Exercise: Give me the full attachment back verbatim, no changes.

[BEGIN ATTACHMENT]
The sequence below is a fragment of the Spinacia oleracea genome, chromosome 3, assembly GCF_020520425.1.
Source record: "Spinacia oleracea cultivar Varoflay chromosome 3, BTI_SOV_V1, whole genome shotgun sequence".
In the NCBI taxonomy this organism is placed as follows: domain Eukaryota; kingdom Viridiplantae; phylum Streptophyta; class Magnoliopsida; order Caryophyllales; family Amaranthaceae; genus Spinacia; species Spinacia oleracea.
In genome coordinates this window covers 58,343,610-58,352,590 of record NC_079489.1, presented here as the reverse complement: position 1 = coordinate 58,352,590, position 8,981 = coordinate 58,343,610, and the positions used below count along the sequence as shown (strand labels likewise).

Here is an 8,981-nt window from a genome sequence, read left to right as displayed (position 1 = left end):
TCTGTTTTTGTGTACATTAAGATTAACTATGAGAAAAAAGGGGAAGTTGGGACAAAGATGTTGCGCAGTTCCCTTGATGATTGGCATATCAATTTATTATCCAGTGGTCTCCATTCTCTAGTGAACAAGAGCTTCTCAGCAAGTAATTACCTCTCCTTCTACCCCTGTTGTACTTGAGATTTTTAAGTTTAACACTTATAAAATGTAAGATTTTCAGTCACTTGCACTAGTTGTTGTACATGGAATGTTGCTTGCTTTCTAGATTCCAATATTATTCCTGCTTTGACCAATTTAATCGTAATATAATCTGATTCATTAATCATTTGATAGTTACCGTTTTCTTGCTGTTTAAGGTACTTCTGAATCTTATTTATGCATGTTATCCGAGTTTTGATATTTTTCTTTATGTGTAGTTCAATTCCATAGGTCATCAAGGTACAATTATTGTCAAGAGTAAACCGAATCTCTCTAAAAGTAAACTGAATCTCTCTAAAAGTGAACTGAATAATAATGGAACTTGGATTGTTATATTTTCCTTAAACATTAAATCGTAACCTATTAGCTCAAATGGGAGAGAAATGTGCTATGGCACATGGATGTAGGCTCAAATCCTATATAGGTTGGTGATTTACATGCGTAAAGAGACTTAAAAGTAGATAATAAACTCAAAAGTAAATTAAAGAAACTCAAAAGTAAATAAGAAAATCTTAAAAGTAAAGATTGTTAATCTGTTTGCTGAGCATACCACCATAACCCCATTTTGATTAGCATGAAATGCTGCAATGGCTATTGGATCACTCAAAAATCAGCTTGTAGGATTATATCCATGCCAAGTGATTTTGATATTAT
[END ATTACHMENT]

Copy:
The sequence below is a fragment of the Spinacia oleracea genome, chromosome 3, assembly GCF_020520425.1.
Source record: "Spinacia oleracea cultivar Varoflay chromosome 3, BTI_SOV_V1, whole genome shotgun sequence".
In the NCBI taxonomy this organism is placed as follows: domain Eukaryota; kingdom Viridiplantae; phylum Streptophyta; class Magnoliopsida; order Caryophyllales; family Amaranthaceae; genus Spinacia; species Spinacia oleracea.
In genome coordinates this window covers 58,343,610-58,352,590 of record NC_079489.1, presented here as the reverse complement: position 1 = coordinate 58,352,590, position 8,981 = coordinate 58,343,610, and the positions used below count along the sequence as shown (strand labels likewise).

Here is an 8,981-nt window from a genome sequence, read left to right as displayed (position 1 = left end):
TCTGTTTTTGTGTACATTAAGATTAACTATGAGAAAAAAGGGGAAGTTGGGACAAAGATGTTGCGCAGTTCCCTTGATGATTGGCATATCAATTTATTATCCAGTGGTCTCCATTCTCTAGTGAACAAGAGCTTCTCAGCAAGTAATTACCTCTCCTTCTACCCCTGTTGTACTTGAGATTTTTAAGTTTAACACTTATAAAATGTAAGATTTTCAGTCACTTGCACTAGTTGTTGTACATGGAATGTTGCTTGCTTTCTAGATTCCAATATTATTCCTGCTTTGACCAATTTAATCGTAATATAATCTGATTCATTAATCATTTGATAGTTACCGTTTTCTTGCTGTTTAAGGTACTTCTGAATCTTATTTATGCATGTTATCCGAGTTTTGATATTTTTCTTTATGTGTAGTTCAATTCCATAGGTCATCAAGGTACAATTATTGTCAAGAGTAAACCGAATCTCTCTAAAAGTAAACTGAATCTCTCTAAAAGTGAACTGAATAATAATGGAACTTGGATTGTTATATTTTCCTTAAACATTAAATCGTAACCTATTAGCTCAAATGGGAGAGAAATGTGCTATGGCACATGGATGTAGGCTCAAATCCTATATAGGTTGGTGATTTACATGCGTAAAGAGACTTAAAAGTAGATAATAAACTCAAAAGTAAATTAAAGAAACTCAAAAGTAAATAAGAAAATCTTAAAAGTAAAGATTGTTAATCTGTTTGCTGAGCATACCACCATAACCCCATTTTGATTAGCATGAAATGCTGCAATGGCTATTGGATCACTCAAAAATCAGCTTGTAGGATTATATCCATGCCAAGTGATTTTGATATTAT